Building a Care Team: Using Professional Caregivers


Last time I wrote about trying to help my parents from afar, and finally having to go to help in person.  It is hard to help from a distance.  However, sometimes it is still overwhelming to help even when a parent lives in the same town.

After mom passed away, I brought dad to an assisted living facility (ALF) close to home.  Still, I visit him almost every day.  And when he has a medical emergency I either take him to the doctor or meet them at the hospital.  I wake every morning afraid that I will be called to spend the day in the ER or the hospital or nursing home where he went after discharge before going back to the ALF.

I love that I can be there for him.  But I can’t be the only one on the care team!  My sister and brother are far enough away that I can’t just call and insist they take their turn with him.  Yet, I want to be able to go away for a week or more without the worry of how he is doing.  He gets lonely.  He forgets where he is.  He forgets where I am or even if I was there yesterday.  Still, I know he notices when I am away a few days or more.

Over the summer I had to go to the family home and sort through mom’s things.  I had to bring home the important papers, dad’s clothing, etc.  And I had to donate much of what was left.  I am nowhere near done going through the family home, but with my brother living there, it is difficult to do.  Still, each time I was away from my home for a week I felt guilty that I was not at home near dad.  I couldn’t be in both places and I knew I was asking too much of myself, but yet, I felt he needed me – or someone – to keep him from being lonely and confused.

Thus I decided it was time to put together a local care team.  This team would supplement the care he gets from his ALF.  At the ALF he is one of many residents.  They take care of his basic needs – food, shelter, medications, etc.  But, once he gets transferred to a hospital or nursing home, they aren’t able to ensure his continuing care.  If I am at home, I do that.  But suppose I was away for a week or more to look through the family homestead.  Or even to take a small vacation?  I really need a vacation but can’t relax until I build that backup support first.

I don’t want to sound as if I have been totally abandoned by my family, because several of my children live nearby.  But they work all day during the week and dad is asleep by the time they get home from work.  At best, they can (and do) visit him on a weekend day.

I had friends who had local companions to help a parent dress or get out for lunch on a weekday.  This local companion came almost daily for one friend and weekly or less frequently for another.  I could see it was a help to have someone else to count on.  Maybe I could develop a care team to help while I am away and to help even when I am at home during the week so I can take part in other community activities without leaving dad alone for several days in a row.  I felt totally burned out after his stay in the hospital followed by his stay in the nursing home.  By the time his life got “back to normal” I was a mental mess!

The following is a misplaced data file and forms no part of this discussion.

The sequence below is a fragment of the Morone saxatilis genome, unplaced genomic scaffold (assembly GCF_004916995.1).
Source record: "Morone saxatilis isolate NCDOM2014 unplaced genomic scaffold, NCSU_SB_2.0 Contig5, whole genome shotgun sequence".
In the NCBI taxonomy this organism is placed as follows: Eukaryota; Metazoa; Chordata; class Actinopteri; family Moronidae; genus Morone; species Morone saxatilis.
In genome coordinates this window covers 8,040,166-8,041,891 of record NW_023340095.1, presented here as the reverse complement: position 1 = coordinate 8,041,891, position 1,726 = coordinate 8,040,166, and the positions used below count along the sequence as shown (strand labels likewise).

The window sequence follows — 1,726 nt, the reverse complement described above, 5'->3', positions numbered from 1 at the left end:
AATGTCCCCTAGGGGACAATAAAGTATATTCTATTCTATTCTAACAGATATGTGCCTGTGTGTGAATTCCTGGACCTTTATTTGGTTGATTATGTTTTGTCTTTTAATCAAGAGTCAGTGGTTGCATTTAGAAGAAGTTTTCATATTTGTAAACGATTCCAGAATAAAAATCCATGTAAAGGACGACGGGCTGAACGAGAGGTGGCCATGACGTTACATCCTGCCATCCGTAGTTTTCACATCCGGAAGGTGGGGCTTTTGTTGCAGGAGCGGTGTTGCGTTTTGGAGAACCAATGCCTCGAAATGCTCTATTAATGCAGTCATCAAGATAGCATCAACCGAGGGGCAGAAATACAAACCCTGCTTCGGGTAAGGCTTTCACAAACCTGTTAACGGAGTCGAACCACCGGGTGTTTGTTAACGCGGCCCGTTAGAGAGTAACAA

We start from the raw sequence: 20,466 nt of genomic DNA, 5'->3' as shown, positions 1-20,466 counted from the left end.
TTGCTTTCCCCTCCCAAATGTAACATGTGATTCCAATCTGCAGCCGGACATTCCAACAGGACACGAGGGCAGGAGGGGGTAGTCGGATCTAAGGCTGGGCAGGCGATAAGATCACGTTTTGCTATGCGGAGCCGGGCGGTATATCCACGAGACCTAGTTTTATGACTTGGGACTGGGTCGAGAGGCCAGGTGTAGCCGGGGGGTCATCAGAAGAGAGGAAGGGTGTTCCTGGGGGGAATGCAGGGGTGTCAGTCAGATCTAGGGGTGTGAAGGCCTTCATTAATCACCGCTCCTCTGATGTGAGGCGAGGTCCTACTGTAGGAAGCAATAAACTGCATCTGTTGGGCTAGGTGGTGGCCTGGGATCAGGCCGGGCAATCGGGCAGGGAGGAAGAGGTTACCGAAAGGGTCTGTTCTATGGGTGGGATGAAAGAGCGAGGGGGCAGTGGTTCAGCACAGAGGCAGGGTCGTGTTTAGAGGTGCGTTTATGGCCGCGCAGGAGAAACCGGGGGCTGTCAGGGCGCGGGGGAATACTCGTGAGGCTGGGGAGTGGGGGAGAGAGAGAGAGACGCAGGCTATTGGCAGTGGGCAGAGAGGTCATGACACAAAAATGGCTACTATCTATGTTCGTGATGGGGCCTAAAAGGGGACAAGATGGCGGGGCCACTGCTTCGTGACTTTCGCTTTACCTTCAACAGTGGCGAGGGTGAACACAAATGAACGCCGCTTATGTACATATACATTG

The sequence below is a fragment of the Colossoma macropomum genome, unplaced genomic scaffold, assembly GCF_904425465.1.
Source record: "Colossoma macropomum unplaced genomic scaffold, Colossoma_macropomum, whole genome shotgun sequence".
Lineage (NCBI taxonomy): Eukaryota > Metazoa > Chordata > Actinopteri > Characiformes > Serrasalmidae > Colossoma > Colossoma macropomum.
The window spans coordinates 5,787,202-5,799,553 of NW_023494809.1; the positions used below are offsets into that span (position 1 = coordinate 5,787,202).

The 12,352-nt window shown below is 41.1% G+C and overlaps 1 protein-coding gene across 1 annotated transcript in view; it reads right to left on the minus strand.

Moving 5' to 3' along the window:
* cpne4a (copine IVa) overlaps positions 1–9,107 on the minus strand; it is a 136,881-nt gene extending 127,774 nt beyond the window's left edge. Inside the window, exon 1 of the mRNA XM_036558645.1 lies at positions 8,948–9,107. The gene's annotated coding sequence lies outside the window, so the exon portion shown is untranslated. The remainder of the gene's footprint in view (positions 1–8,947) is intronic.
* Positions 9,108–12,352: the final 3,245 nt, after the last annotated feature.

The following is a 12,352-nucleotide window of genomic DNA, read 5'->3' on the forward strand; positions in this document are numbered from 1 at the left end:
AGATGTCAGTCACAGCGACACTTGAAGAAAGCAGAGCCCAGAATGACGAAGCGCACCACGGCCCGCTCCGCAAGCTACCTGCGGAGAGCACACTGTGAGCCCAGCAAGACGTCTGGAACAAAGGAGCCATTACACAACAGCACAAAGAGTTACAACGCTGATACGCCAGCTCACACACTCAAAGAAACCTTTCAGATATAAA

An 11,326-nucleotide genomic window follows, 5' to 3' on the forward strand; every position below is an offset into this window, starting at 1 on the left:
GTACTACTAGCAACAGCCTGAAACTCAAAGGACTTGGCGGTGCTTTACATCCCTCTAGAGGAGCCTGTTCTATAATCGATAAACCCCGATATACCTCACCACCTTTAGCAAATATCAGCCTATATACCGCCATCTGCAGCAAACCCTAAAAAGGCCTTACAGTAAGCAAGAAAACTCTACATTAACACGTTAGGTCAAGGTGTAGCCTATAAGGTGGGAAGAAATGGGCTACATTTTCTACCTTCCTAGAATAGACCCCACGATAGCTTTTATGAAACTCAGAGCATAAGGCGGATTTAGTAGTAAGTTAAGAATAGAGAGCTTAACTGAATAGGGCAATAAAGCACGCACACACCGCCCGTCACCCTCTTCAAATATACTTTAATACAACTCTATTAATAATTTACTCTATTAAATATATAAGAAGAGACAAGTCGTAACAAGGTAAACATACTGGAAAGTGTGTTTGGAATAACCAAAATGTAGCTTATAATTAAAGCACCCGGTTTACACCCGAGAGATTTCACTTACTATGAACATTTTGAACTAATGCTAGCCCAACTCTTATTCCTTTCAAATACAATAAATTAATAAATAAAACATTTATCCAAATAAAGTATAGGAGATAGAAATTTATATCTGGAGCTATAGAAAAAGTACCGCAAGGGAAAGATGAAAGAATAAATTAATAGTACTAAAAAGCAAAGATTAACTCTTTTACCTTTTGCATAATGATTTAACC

I spoke to several friends who either had family caregivers or knew of some in their professional fields.  I asked for recommendations.  After learning of some possible caregivers, I called them and asked for a meeting.  We met and talked about what they might do for dad.  They can visit and mentally stimulate him.  Some have experience with dementia in the elderly.  Another is a retired nurse.  Together they form what I call my local care team.  I gave them each other’s email and contact information as well, so in a crunch, they could get assistance from another member of the care team.

This is not a new concept but it was new to me on the local level.  I had worked to build up a network of caregivers for mom and dad when they lived far away.  I thought I wouldn’t need such a network locally but found it is always helpful to have backup.  I went away for a week and several care team members went to visit dad.  They called or emailed to tell me how dad was doing when they visited him.  One called me from his room so he could talk to me too.  I also called him at other times, but he always seems to be asleep (and then groggy when he answered the phone) when we talked.  The companion was able to engage him in conversation first and then have him call me when he was alert.  So far this care team has worked well for me.  I know I will be expanding on this concept as dad’s needs change.  But in the meantime, I no longer feel like I have to be supermom taking care of my dad, my family and myself.

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About letstalkaboutfamily

I am a retired and was the primary caregiver for both my parents before they passed. I have children and grandchildren. This blog is an attempt to connect with other caregivers and share ideas and experiences. I hope you will let me know what worked for you if you had an experience similar to mine. The main issues I am going to talk about are elder care, death and dying, assisted living, family relationships and hoarders and hoarding. Other topics will come up as I address the issues and my relationship with other family members.
This entry was posted in Alzheimer's Disease, Assisted Living Facility, Caregiving, Companion, Eldercare, Professional Caregver and tagged , , , , , . Bookmark the permalink.

One Response to Building a Care Team: Using Professional Caregivers

  1. Pingback: Respite For the Caregiver | Let's Talk About Family

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